Business & Real Estate

Supermarket closes doors and students stay home for ‘Day Without Immigrants’ protest

Protesters chant outside the Grayson County courthouse in downtown Sherman, Texas, Thursday, Feb. 16, 2017.
Protesters chant outside the Grayson County courthouse in downtown Sherman, Texas, Thursday, Feb. 16, 2017. AP

The supermarket chain La Superior closed its Sacramento area locations Thursday and many Woodland students stayed home in solidarity with a nationwide protest against President Donald Trump’s policies on immigration.

The “Day Without Immigrants” protest called on immigrants across 50 states to close down stores and stay home from school and work.

In Sacramento, the decision to shut La Superior doors to customers for the day came Wednesday after several patrons called on them to do it, said Luis Velazquez, a manager for the Stockton Boulevard site. The chain has two south Sacramento locations, a Gardenland location and a store in the Foothill Farms neighborhood. Stores in Woodland and Yuba City also closed.

“A lot of our clients were asking for support when they were shopping,” Velazquez said. “The same commitment that they have to us, we should have to them.”

Clerks who answered the phone at the Stockton and Pittsburg locations said they remained open Thursday.

Velazquez, who immigrated to the United States 11 years ago from Guadalajara, Jalisco, said most of his co-workers also come from different countries.

“We are all immigrants, we all come from another country,” he said. “When things like this happen, we come together and we value each other.”

Nearly 1,670 students missed school Thursday in the Woodland Joint Unified School District, many in apparent support of the national protest. District spokeswoman Callie Lutz said administrators anticipated an increase in absences.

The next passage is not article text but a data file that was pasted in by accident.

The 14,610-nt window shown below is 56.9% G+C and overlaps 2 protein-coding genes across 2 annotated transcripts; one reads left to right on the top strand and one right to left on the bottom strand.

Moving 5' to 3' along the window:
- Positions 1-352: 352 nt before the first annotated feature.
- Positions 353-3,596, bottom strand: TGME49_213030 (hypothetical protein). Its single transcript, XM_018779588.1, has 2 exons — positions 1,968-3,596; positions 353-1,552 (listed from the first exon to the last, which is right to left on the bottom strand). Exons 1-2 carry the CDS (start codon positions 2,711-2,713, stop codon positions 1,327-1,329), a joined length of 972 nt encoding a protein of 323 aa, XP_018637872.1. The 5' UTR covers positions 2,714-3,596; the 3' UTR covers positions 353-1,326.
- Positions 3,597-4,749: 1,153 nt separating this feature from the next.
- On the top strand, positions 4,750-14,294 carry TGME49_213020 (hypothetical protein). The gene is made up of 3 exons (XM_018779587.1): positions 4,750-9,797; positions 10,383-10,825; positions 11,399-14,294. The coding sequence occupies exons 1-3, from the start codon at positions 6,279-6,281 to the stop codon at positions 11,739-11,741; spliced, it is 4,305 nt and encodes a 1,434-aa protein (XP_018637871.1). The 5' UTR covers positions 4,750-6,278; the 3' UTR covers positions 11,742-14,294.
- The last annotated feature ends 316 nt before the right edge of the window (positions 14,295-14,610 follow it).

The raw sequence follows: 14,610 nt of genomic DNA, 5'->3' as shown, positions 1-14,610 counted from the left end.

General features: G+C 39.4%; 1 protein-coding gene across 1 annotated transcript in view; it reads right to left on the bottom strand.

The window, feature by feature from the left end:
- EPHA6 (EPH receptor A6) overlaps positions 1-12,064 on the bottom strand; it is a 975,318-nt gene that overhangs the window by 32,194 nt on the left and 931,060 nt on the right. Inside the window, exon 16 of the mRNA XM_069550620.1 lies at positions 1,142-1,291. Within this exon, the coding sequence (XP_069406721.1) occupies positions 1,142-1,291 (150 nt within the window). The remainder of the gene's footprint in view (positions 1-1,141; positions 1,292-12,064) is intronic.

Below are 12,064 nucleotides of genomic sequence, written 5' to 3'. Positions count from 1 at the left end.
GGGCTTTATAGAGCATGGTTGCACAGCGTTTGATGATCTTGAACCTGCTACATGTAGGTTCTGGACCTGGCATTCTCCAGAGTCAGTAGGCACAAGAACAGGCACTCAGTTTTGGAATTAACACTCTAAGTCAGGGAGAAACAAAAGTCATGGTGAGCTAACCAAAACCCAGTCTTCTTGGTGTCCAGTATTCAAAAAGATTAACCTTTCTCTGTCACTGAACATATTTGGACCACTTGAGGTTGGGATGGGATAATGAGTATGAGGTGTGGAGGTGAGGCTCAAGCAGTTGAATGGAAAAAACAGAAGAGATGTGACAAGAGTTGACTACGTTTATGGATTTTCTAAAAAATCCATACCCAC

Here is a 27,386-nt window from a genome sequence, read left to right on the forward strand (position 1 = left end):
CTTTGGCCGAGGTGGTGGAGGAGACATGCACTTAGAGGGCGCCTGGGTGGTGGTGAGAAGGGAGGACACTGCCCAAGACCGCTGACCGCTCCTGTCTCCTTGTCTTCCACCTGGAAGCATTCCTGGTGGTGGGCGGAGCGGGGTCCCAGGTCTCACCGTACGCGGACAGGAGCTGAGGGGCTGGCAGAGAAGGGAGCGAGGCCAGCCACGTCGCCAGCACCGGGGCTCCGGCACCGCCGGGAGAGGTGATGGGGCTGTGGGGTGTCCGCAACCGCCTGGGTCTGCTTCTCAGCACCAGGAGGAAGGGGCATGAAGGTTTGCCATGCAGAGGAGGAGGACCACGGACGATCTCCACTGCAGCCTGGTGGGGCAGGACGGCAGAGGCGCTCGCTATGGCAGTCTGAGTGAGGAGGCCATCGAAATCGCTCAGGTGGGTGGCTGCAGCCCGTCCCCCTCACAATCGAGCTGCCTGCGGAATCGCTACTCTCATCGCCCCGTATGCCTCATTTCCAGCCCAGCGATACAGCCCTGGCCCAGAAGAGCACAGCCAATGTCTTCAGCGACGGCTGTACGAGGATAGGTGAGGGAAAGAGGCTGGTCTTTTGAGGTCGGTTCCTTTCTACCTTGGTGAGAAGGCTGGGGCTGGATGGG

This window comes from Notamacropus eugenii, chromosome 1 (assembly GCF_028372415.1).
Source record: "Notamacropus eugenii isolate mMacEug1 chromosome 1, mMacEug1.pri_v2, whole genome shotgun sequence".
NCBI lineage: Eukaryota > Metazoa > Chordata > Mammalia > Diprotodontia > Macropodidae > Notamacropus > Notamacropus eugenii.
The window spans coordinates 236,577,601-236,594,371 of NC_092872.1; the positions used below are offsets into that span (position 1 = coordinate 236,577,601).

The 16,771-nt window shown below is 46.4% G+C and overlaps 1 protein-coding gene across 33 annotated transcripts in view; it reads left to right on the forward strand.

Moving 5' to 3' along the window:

“We were monitoring it all day,” Lutz said. She said the 1,669 students who missed school represented about three times the normal number of absences.

That translates to 15.4 percent of the approximately 10,800 students enrolled in the district.

“We are aware it was happening and we knew it was coming,” Lutz said. “Our community has a strong voice on some of these issues. So we knew we might be affected more than some other Sacramento communities.”

She said the absences in elementary schools reached 780 on Thursday. On Wednesday, a typical day for absenteeism, 215 students missed classes.

In secondary schools, she said, about 300 to 315 students miss school. Thursday’s absenteeism was 889.

“Obviously throughout the year we want to encourage parents and families to send their kids to school,” she said.

About 28 percent of the district’s students are classified as English learners, Lutz said.

Other districts reported less pronounced absences. Maria Lopez, spokeswoman for the Sacramento City Unified School District, said average daily attendance Thursday dropped to 88.5 percent from 95.1 percent the previous day. Lopez said it was unclear how many of the no-shows were observing the protest.

Similar reductions occurred in four Rancho Cordova schools with English learner populations ranging from 35 percent to 47 percent of enrollment, according to the Folsom Cordova Unified School District.

Nashelly Chavez: 916-321-1188, @nashellytweets

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